ProQuest’s mission to keep up with the high and growing demand for Chinese-language content

According to a press release, ProQuest recently surveyed academic librarians about their needs regarding non-English language content. The results demonstrate a strong interest in making Chinese-language content available to address the needs of researchers:

  • 47% of respondents purchase Chinese-language content.
  • Nearly 30% say Chinese-language content is among users’ most requested non-English language content
  • 24% say they are not adequately supporting patrons’ needs for Chinese-language content.
  • When asked what non-English digital format resources they would like to offer, 30% said frontlist ebooks and 25% said backlist ebooks.

From the same press release:

ProQuest is collaborating with Asian Studies scholars, librarians and Chinese-language publishers to offer a selection of Chinese- language ebooks, enabling libraries to provide resources demanded by researchers. The growing collection spans thousands of titles available on the Ebook Central®, ebrary® and EBL platforms. The platforms’ multi-language interfaces accommodate readers of traditional and simplified Chinese, and other languages.

To make curating a collection more straightforward, ProQuest has simplified the selection and acquisition processes for libraries by partnering with a growing list of distinguished Chinese-language publishers including Peking University Press, China Social Science Press, Zhonghua Book Company, Tianjin Ancient Books Publishing House, People’s Literature Publishing House, Higher Education Press, China Intercontinental Press, and many more. Librarians can choose from thousands of trusted titles to create a customized ebook collection tailored to the specific needs of their researchers, within their institution’s budget. They may also choose to offer titles under ProQuest’s Demand-Driven Acquisition model, where titles are only triggered for purchase if a title is used.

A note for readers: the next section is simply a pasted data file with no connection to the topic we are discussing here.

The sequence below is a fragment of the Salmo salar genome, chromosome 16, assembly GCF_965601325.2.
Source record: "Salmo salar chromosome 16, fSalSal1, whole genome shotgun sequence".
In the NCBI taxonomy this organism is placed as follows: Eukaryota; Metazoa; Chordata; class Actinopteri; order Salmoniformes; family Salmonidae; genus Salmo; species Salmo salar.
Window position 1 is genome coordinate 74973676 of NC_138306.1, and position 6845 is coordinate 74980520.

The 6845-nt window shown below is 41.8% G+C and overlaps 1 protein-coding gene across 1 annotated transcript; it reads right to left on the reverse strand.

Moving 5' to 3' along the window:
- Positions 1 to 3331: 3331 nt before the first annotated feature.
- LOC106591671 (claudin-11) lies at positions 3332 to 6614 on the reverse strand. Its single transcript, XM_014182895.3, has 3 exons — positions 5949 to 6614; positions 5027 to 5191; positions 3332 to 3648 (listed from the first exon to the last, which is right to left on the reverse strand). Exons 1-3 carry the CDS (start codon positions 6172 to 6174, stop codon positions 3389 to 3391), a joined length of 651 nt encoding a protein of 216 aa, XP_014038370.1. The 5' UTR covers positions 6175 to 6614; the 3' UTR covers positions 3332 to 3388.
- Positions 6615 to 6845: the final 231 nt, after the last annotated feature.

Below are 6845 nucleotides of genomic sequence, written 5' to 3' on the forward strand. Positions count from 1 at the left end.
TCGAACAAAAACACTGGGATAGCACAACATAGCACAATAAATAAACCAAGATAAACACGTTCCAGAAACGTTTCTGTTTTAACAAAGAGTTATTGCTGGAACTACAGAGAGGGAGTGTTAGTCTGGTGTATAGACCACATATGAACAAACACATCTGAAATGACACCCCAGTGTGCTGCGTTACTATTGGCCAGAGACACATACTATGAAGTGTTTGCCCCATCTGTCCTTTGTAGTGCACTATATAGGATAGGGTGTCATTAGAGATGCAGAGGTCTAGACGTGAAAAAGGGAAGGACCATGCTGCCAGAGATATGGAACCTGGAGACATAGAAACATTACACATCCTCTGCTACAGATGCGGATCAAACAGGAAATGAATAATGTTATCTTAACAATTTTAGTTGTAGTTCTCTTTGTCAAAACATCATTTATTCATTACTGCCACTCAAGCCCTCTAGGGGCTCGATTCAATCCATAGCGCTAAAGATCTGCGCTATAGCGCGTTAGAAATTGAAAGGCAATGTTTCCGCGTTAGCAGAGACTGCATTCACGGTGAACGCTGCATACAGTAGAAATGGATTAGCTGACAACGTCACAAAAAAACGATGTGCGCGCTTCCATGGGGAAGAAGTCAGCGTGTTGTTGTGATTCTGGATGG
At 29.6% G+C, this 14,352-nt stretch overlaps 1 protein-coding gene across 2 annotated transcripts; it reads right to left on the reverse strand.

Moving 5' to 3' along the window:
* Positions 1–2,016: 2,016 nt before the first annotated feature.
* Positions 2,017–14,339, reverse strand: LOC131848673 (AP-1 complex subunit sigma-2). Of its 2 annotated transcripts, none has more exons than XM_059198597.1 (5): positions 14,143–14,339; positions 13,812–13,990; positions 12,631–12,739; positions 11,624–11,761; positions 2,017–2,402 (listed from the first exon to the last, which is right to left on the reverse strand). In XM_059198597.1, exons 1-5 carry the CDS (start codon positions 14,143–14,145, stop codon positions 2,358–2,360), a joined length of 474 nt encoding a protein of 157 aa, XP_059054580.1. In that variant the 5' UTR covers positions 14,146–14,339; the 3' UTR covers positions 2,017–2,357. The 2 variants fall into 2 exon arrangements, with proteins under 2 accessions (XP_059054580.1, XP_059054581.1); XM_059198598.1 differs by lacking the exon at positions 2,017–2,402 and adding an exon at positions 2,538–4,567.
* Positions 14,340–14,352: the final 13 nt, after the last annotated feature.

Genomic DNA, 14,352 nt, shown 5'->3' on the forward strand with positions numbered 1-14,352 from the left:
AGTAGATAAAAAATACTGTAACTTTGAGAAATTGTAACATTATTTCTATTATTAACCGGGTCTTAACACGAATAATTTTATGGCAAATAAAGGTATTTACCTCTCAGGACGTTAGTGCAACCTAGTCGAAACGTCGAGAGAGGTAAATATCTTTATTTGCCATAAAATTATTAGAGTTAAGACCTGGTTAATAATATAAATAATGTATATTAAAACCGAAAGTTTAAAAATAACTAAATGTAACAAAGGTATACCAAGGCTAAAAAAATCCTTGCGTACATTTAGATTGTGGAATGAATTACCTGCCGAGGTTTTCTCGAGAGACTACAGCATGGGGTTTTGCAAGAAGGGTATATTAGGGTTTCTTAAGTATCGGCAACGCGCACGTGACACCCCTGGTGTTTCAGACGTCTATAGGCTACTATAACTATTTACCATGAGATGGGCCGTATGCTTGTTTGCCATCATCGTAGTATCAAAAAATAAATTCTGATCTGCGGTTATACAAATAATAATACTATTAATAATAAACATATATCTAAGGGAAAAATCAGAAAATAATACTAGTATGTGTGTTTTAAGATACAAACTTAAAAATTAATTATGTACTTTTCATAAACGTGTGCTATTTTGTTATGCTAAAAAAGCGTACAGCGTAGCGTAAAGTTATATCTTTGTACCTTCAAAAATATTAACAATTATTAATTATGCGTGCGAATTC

“We’re continually growing our selection of content in multiple languages so librarians have the greatest flexibility in meeting the content demands of their communities and institutions,” said Anna Bullard, Senior Director of Content Strategy, ProQuest Books.  “By working in partnership with publishers and librarians, we’re able to bring the highest quality works in the topic areas that researchers are demanding.”

ProQuest’s Chinese-language ebook content is an expansion of a larger program. The company’s Dissertations and Theses database – PQDT Global™ – includes approximately 110,000 works written in Chinese from scholars at 110 institutions in China. A partnership with Chinese university consortia CALIS will bring tens of thousands of additional graduate works into this database. Additional resources curated for Asian Studies scholars include Chinese Newspapers Collection in the ProQuest Historical Newspapers database, Asian & European Business collection and the East & South Asia database.